Dr. Richard Weir is a self-dubbed “sci-fi geek.”
His favorite movies include 21st century science fiction thrillers “Surrogates,” “Ready Player One,” and “Iron Man,” as well as “Star Wars,” “Blade Runner,” and “Robocop” from years back. He has absorbed the readings of renowned sci-fi authors David Brin and Iain Banks.
With a seemingly endless supply of curiosity, Weir does a lot of mental doodling and diagramming. He also likes to make things.
“I can’t help myself,” says Weir, an expert in prosthetics technology at the VA Eastern Colorado Healthcare System. “I read so much science fiction. So maybe my ideas aren’t completely strange to me. I guess you get exposed to ideas. Then you see if the idea has merit or not. You can work it from there. A lot of times, I get ideas and it’s like, `Oh, I see pieces from different places, and I see how they go together.”
The first of its kind
Today, Weir is doing just that. In his latest technological challenge, he’s co-leading the development of an innovative power source for wearable devices like prostheses and implantable devices, such as pacemakers or deep brain stimulators that will harvest electricity from blood sugar. If successful, the technology will be the first of its kind.
In theory, the power source could be used for anything that’s worn on the body and needs electricity, Weir says. He and his colleagues are confident that the components needed to create such a device are in place. They also believe an opportunity exists to develop a system that optimizes and integrates those components to produce a viable system in size, power and efficiency.
That’s because of the invention of a cloth-like membrane – an anion exchange membrane – that can generate electricity in a high pH (acidity) environment like the body when blood flows over and/or through the membrane. Human blood is full of glucose, which is a form of sugar and a source of fuel for the body. The membrane reacts with those sugars and creates electricity as a by-product of the reaction. This electricity can be stored in a battery for later use to provide power for both implanted and external devices, according to Weir.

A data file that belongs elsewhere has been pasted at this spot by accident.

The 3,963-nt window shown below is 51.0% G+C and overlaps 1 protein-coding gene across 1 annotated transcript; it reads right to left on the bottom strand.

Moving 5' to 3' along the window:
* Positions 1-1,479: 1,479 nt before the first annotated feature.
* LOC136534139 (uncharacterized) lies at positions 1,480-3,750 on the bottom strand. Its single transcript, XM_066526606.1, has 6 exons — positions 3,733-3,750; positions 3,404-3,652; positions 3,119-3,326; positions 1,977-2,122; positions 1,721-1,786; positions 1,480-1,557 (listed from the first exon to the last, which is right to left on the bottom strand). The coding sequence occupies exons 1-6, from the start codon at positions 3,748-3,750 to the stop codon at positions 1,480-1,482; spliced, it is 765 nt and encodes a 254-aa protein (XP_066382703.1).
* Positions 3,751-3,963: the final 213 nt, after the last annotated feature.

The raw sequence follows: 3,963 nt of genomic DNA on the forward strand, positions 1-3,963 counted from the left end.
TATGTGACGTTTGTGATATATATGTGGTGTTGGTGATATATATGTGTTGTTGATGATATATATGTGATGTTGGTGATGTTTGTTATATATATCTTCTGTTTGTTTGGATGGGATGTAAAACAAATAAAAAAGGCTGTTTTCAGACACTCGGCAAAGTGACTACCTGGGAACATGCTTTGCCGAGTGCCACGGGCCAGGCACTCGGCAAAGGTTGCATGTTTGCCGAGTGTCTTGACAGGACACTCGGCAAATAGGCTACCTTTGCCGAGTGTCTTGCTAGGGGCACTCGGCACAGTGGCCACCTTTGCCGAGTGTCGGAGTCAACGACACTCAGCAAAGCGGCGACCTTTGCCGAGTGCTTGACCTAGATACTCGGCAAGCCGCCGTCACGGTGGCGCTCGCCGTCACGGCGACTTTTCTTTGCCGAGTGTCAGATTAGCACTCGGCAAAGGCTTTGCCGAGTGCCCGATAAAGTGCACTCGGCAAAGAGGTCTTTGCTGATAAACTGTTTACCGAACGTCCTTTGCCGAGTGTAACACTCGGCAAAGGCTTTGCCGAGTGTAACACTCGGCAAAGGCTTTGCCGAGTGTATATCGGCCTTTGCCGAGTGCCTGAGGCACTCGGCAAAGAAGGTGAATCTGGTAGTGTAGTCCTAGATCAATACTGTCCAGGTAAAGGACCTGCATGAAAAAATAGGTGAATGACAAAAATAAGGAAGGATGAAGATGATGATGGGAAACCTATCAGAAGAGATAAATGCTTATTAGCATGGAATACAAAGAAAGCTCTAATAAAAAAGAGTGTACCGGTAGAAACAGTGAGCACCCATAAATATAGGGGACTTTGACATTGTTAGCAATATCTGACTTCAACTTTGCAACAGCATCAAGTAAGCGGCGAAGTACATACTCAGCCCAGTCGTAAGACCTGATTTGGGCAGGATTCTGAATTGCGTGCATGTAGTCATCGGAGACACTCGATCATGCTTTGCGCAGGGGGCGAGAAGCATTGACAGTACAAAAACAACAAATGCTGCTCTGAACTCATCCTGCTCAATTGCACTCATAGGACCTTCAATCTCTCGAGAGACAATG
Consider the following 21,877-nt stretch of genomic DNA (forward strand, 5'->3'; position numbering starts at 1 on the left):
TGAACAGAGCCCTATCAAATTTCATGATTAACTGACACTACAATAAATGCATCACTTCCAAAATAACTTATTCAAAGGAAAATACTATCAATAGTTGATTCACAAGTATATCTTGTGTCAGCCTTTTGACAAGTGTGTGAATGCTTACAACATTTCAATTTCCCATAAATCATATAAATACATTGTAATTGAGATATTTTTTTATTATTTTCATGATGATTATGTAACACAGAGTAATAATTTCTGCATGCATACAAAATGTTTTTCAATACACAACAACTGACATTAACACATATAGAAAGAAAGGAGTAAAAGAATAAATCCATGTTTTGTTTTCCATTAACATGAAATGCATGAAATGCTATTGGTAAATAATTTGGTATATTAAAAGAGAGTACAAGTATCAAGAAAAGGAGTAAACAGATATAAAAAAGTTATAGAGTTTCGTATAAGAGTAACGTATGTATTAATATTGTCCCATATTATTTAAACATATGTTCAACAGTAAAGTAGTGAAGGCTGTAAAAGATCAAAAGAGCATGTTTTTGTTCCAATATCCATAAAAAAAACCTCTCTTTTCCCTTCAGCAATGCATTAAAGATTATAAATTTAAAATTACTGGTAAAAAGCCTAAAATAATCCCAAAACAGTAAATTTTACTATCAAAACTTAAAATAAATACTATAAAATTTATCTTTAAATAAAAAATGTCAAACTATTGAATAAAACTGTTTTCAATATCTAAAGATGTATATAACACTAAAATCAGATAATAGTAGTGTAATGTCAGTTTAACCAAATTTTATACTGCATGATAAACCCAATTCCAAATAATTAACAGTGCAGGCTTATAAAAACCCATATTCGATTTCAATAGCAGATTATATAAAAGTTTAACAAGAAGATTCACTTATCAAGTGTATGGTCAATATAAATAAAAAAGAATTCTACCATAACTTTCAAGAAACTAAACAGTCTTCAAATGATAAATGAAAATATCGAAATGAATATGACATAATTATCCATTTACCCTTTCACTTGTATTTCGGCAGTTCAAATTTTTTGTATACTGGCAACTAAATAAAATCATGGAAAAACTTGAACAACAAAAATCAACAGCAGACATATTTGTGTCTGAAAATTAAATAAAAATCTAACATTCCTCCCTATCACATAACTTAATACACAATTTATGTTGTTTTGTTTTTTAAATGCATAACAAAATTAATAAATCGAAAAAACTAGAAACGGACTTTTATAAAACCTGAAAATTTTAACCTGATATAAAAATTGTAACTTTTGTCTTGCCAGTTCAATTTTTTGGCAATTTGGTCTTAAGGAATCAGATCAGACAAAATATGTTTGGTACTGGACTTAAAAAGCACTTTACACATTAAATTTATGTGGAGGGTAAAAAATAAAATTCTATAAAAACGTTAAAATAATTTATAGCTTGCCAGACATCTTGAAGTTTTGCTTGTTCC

`We have a lot to do’
“It is the membrane that allows us to work with these sugars,” says Weir, who is also a professor of bioengineering at the University of Denver. “In the body, things are at a particular acidity. So we thought, `Let’s have a look at these membranes and see if we can use them with blood sugar.’ People have been trying to do implanted power systems that use blood sugars for a while, but they’ve always run into problems. That’s why we think our membrane is the thing that will enable us to succeed where others have not.
“We have to do the engineering, though, to put it into a form and shape so it will work in the body,” he adds. “There’s a lot of difference between moving a device from benchtop proof-of-concept to getting it into a form suitable for use even as an out-of-the-body type of fuel cell and then moving from an external system into an implanted system. We have a lot to do to develop the membrane from a prototype system into a physically realizable system.”
A `game changer’
In Weir’s opinion, the technology would be a “game changer because we would be able to make and harvest power from people themselves, without having to charge anything out of the wall. You just eat your chocolate bar or something, and then you’d be good to go.”
“This is just experimental, but it’s high-risk, high gain,” he says. “It has the potential to be very impactful if we can get it to work, even on a benchtop or external system. It would be a novel sort of fuel cell technology.”
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